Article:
Oh yeah. I went all the way from first grade to .... you know my first language was kind of a mix—as you would imagine growing up around my father’s family—my father and my mother. It was a mix of very sharp and correct Spanish and a very sharp and correct English. This leaves you with a mess—a kind of good-tasting soup. You start using whatever words will get you dinner. It was wonderful, really, at least in the fifties—wonderful, that is, until first grade. One of the first things we were told when we got to first grade was: “You can’t speak Spanish.” We all looked around at each other and we all raised our hands and said, “Seguro que sí—of course we can speak Spanish—just listen.” The answer, of course, “That’s not what we mean. You’re not to speak Spanish. If you do, we’re going to swat you.” And some of us got hit for speaking Spanish. We wore that rule physically. We internalized it in our bodies. The thing is we were taught to respect, to listen to our teachers. The term ‘maestro” in Spanish is a term of respect. And if you get hit for speaking Spanish, then Spanish must be bad. When you get to second grade, you get a little smarter, you can draw out the equation a little more: Spanish is bad. People who speak Spanish, then, must be bad. So we learned a kind of—I don’t think we could have articulated it back then—a kind of shame. We learned an embarrassment, at the very least about our parents. You can imagine—our P.T.A. meetings—well, we didn’t have any. You see, we loved our parents. Our way of taking care of them—because we were suddenly put in that position—was not to take the notes home. We threw them away. They were in English, anyway, who cared? We knew that if our parents came to school—and they’d come if they saw a note because they were good parents—one of the first things they’d do is open their mouths to speak—and if they did, they’d speak Spanish, and if they did that, they’d get swatted. It was our way of taking care of them and making our world all right.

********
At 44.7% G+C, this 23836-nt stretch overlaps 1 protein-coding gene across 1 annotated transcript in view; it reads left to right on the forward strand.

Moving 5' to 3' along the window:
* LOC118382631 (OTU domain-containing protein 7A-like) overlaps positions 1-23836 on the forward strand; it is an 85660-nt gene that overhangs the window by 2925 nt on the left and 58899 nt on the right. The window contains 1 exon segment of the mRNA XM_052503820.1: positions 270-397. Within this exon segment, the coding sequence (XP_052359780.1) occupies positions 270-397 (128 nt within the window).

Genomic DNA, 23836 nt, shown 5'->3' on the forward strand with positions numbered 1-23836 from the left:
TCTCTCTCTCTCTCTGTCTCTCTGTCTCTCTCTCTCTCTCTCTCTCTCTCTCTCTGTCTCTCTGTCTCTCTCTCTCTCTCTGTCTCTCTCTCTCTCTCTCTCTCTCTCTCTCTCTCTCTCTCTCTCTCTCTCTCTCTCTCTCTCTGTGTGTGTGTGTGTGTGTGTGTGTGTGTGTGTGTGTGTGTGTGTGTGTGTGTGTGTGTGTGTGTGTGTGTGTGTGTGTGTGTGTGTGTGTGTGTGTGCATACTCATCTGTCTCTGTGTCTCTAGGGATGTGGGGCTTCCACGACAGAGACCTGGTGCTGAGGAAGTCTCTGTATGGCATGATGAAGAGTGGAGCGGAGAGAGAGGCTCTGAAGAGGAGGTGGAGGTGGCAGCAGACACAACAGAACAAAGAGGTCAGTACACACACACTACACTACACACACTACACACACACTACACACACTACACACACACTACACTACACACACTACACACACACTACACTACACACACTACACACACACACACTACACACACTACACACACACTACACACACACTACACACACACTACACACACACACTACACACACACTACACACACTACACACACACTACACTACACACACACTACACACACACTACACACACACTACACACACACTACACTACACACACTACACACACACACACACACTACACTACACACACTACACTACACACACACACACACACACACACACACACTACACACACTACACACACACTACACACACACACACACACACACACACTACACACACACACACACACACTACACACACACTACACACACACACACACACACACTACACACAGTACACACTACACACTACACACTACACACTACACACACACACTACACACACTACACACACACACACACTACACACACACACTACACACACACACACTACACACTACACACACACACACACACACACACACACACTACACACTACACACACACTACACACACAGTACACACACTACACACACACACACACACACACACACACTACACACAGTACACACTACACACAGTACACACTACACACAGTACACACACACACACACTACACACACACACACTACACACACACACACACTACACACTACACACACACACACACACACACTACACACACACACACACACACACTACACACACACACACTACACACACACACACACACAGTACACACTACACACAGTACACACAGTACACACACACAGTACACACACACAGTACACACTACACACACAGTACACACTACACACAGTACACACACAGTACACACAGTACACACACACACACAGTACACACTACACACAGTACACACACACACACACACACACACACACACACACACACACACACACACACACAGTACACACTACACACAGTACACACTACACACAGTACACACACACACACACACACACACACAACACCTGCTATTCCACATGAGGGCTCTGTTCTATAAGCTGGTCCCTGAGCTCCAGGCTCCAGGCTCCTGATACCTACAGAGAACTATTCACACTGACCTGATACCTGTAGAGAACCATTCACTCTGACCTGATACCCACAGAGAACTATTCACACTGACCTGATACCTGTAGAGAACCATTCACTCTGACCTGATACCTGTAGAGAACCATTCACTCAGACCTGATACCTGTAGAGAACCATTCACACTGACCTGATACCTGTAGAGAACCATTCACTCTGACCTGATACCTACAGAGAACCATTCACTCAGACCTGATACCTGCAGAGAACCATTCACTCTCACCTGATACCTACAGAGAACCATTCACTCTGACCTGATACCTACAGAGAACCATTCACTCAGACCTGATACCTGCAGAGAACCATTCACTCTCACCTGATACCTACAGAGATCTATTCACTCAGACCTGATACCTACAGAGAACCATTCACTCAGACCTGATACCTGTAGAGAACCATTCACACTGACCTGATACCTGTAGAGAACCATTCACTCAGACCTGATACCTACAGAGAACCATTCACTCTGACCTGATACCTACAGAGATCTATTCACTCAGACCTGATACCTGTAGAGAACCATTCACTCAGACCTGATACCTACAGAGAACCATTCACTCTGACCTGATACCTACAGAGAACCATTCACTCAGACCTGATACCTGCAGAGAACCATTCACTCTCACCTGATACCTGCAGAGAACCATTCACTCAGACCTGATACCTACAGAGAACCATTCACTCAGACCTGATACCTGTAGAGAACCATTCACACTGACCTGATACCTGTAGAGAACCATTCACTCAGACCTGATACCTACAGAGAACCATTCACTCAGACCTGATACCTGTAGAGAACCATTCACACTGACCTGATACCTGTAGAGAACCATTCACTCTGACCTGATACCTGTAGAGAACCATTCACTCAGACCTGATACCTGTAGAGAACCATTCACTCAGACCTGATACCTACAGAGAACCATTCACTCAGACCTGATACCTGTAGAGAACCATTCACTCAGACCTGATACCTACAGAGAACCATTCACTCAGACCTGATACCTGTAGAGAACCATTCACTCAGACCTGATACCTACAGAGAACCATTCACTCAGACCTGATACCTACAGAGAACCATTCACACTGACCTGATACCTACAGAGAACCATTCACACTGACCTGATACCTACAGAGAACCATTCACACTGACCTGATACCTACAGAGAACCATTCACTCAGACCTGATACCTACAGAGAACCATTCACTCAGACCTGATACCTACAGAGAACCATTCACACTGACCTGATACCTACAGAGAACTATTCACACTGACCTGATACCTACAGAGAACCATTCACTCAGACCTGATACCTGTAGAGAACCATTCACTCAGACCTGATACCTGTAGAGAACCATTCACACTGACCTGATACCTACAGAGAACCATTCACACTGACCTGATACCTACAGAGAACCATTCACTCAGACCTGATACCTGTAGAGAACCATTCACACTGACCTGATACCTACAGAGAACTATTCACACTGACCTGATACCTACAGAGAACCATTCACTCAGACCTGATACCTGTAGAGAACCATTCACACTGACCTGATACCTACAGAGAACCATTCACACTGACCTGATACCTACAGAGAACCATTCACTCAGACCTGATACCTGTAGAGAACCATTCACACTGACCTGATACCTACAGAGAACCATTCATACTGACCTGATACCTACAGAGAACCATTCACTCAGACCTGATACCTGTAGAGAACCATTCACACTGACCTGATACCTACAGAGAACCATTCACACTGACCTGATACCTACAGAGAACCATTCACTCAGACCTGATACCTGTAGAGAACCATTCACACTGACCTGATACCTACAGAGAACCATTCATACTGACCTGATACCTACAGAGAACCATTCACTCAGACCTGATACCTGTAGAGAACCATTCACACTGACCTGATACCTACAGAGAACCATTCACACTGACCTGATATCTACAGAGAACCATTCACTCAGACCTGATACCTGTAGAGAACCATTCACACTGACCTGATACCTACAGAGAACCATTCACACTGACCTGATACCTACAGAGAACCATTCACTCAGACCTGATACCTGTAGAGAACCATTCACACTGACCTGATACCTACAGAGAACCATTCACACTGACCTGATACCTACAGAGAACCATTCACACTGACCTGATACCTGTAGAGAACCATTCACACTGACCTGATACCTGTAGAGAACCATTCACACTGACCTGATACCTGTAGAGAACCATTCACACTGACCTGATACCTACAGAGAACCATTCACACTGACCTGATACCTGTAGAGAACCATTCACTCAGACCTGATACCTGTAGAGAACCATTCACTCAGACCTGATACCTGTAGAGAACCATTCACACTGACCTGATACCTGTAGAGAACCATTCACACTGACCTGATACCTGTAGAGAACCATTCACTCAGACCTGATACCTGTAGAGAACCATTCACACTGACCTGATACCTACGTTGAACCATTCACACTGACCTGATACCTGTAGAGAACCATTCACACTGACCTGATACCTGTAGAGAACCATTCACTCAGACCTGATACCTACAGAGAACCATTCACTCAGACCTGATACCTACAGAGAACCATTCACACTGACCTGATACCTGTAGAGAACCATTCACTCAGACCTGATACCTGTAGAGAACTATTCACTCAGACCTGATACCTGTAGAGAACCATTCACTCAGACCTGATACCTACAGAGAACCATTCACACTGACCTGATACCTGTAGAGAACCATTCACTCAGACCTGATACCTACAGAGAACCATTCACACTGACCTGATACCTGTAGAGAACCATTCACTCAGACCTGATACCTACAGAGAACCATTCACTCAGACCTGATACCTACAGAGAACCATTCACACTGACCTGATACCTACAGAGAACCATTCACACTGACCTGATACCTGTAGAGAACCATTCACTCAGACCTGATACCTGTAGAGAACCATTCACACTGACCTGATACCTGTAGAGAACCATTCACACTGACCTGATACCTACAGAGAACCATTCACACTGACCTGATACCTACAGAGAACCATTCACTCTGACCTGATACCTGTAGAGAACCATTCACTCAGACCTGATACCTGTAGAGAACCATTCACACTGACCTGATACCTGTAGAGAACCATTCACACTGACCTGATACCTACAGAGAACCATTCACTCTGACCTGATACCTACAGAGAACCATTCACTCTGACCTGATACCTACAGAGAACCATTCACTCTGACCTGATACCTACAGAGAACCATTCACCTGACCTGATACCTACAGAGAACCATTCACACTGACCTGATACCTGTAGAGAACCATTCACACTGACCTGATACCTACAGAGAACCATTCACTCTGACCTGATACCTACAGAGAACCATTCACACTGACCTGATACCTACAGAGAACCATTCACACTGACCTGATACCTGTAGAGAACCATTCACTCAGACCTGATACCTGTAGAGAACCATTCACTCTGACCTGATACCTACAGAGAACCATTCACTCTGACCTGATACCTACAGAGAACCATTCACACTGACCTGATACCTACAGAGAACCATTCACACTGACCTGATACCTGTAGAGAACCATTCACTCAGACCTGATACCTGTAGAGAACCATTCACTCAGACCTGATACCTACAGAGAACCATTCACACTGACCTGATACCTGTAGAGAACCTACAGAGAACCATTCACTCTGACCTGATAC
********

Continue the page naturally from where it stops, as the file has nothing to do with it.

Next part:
It’s funny, by junior high I couldn’t speak Spanish anymore—which is to say, I didn’t want to. I was embarrassed. I had learned everything I was supposed to learn. I was a good student. It wasn’t until my later years of high school and the beginning of college that I relearned my Spanish. You know I wasn’t relearning the language—I had the language; I was relearning my attitude toward it. That’s something a whole generation of me’s carry with us. As kids, when you learn to deal with the world, a lot of what you learn is physical, not just mental—so that you learn balance. For example when you learn how to ride a bike, you learn that if you lean to the right, you fall over—and you get hurt. So you learn not to do that. And you know how you never forget how to ride a bike, well, if we were learning how to behave in school, and you know you’re going to get hit for speaking Spanish, then you learn very quickly not to lean that way because you don’t want to get hurt. And, in a physical way, you learn a kind of balance. This has affected so many of us in such a mental and physical way.